Well, one pharmaceutical CEO gets it! I was emboldened to read David A. Ricks', CEO of Eli Lilly and Co., editorial. He points out that regardless of Apple, Amazon and other tech companies’ entry into healthcare, there remains one huge barrier: the outdated U.S. health care system.
You repeatedly hear me saying how we all made this mess – and we can all fix it.
Ricks adds to that by pointing out that the foundation of America’s health care system was designed 50 years ago to treat mostly acute episodes of illness inside brick-and-mortar facilities with lots of people, lots and lots of paper, and very little technology.
This is no longer our objective when, today, Ricks states our primary challenge is to help people live independently with mostly chronic illnesses over a long period. I would add to that our actual goal should be prevention since the majority of those chronic illnesses could be completely alleviated with a proactive wellness model instead of even continuing a “sick” model. (And how about pharmaceutical cures rather than lifetime drug regimens Mr. Ricks?)
And yet, as Ricks, points out, “We continue to pursue this task with the same high-cost, high-touch tools that were built in a different era for a different job.”
The result of this mismatch is unsustainable, skyrocketing health care spending. Thirty years from now, Alzheimer’s alone will require more Medicare and Medicaid spending than the entire 2019 U.S. military budget. We will hit a wall.
Ricks says that digital technology, when combined with pharmaceutical technology, will be crucial in reducing the massive cost of health care, yet it isn’t enough – we must have an efficient network that can unleash the power of today’s technology.
According to Ricks, we must do three things: digitize everything, empower consumers, and pay for value.
Digital technology already has an information superhighway to act as the foundation of that efficient network. An online retailer can reach people literally worldwide with just a website – compared to the few hundred thousand dollars for a brick-and-mortar store that reaches only one community.
We must develop common standards and patient privacy protections – and I would add greatly improve cyber security and enforcement – that allow data to flow through our health care system freely and safely. Medicare can also help by reimbursing at higher rates for products and services that combine digital, medical, and pharmaceutical technologies.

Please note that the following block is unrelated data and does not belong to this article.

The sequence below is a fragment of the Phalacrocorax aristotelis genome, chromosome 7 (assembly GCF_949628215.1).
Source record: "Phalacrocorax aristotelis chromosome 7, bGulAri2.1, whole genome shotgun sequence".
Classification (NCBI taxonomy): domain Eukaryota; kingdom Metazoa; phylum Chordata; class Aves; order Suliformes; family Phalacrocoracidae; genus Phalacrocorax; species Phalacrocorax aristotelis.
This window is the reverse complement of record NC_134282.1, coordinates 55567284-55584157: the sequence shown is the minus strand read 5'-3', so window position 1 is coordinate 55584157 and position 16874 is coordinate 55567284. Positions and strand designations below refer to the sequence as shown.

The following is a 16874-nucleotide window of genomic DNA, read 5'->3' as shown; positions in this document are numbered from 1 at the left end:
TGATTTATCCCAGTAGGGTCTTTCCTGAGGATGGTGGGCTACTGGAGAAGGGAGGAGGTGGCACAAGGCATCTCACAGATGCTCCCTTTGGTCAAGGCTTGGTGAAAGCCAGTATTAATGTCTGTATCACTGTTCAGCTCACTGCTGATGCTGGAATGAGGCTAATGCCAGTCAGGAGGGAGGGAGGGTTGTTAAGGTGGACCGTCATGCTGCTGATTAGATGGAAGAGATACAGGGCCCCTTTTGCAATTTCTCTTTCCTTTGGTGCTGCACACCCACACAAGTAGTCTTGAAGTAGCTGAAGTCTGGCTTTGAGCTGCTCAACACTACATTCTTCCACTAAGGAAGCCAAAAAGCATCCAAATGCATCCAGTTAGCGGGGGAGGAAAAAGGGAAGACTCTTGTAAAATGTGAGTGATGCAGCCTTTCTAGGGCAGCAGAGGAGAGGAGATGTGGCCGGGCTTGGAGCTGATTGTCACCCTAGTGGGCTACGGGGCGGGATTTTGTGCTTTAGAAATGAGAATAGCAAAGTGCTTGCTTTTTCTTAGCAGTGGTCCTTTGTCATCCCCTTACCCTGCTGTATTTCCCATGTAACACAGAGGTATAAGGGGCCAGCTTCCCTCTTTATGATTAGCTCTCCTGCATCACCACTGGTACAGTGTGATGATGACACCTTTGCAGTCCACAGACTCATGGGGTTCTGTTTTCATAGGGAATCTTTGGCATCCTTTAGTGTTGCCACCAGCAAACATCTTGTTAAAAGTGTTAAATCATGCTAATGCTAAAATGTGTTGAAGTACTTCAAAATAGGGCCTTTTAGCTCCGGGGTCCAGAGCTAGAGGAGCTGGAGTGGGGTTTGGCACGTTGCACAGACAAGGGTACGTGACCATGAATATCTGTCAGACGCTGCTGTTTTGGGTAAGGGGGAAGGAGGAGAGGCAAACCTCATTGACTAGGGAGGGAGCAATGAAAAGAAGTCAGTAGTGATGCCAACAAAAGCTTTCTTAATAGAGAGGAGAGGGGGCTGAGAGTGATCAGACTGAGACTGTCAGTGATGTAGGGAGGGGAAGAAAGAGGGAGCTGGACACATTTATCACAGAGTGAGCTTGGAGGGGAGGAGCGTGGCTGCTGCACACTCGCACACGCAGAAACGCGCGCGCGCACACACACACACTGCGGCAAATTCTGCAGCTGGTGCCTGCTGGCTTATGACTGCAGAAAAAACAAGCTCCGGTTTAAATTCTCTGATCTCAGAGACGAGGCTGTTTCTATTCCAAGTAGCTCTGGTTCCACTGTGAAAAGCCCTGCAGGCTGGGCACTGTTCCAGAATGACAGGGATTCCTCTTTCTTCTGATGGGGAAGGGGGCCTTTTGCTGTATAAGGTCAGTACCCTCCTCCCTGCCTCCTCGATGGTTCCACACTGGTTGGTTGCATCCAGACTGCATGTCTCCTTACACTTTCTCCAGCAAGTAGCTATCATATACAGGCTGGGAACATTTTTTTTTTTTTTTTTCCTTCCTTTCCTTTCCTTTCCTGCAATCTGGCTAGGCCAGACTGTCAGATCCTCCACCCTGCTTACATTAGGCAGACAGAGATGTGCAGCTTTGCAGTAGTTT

Ricks agrees with what I said in my book Bill Please: Consumers Driving Health Care, and what Regina Herzlinger, the mother of consumer-driven health care, stated in her book, Who Killed Health Care? America’s $2 Trillion Medical Problem – and the Consumer-Driven Cure, that in nearly every industry, consumers are the catalysts for reducing costs and improving quality. We also all agree that this hasn’t happened yet in health care – because, as I’m always stating, it is opaque and nearly impossible to get meaningful cost and quality information before receiving treatment.
Ricks uses the same example as Herzlinger and I – “When you buy a car, you don’t care what the manufacturer paid for each of the 30,000 parts in it. You care what the price of the whole is, and how well it functions, before you drive it off the lot. We need that kind of transparency in health care, to enable consumers to make more informed decisions and to encourage health care companies to meet consumers’ expectations.”
Pay for Value
Ricks and I diverge a bit here. Just as I believe we must go further than continuing a “sick” model, I believe we must go further than the value-based care model Ricks supports. We must go all the way to a well-being model. I also believe that Concierge Medicine is the payment model that makes the most sense in implementing a well-being model, with health insurers only needing to provide catastrophic insurance. Providers' greatest revenue incentive, then, is to keep their patients healthy from the get-go. This also means, of course, that medical school curriculum needs a complete overhaul to equip providers to accomplish this. Being a doctor would need to be much more than slice and dice, even though we still need them to know these skills as well – assisted by robots, of course. :o)
What if every employer contracted directly with Concierge Medicine Programs then offering their employees catastrophic health insurance as well as supplemental gap insurance?
I wholeheartedly agree with Ricks that the greatest barrier to the system we want – and deserve – is the system we have, and that, “To realize the transformative potential of the digital revolution in our health care system, we need to change [reinvent] it.”
Source: David A. Ricks, August 27, 2018 “Eli Lilly CEO: Why Consumers Are Key to Bringing Down Health Care Costs” Fortune retrieved 9-28-18 from: http://fortune.com/2018/08/27/eli-lilly-health-care-pharmaceuticals/
Well, the GOP managed to slip a repeal of the ACA's individual mandate into their new tax law. But will it topple the ACA apple cart?
I doubt it.
Because the individual mandate, designed to "require" young, healthy Americans to buy health insurance never worked. The young, healthy millennials I spoke to just did the math - 5% of their income or a minimum of $695, whichever is lower - and compared that to hundreds of dollars a month to buy insurance they may not use? They just paid the penalty. Or they didn't.
Fact is, the IRS had no real way to enforce the individual mandate. The IRS can’t bill people that didn’t buy health insurance. It can’t garnish their wages, threaten tax evasion charges or report them to the credit bureaus. All it can do is deduct the fine from their tax return. If they have the right amount withdrawn, they won't get a tax refund to deduct the penalty from.
The fear that only those who need health insurance will buy health insurance was already happening.
But let's talk about the real problem here.
An opaque, inefficient health care system with skyrocketing, unsustainable costs.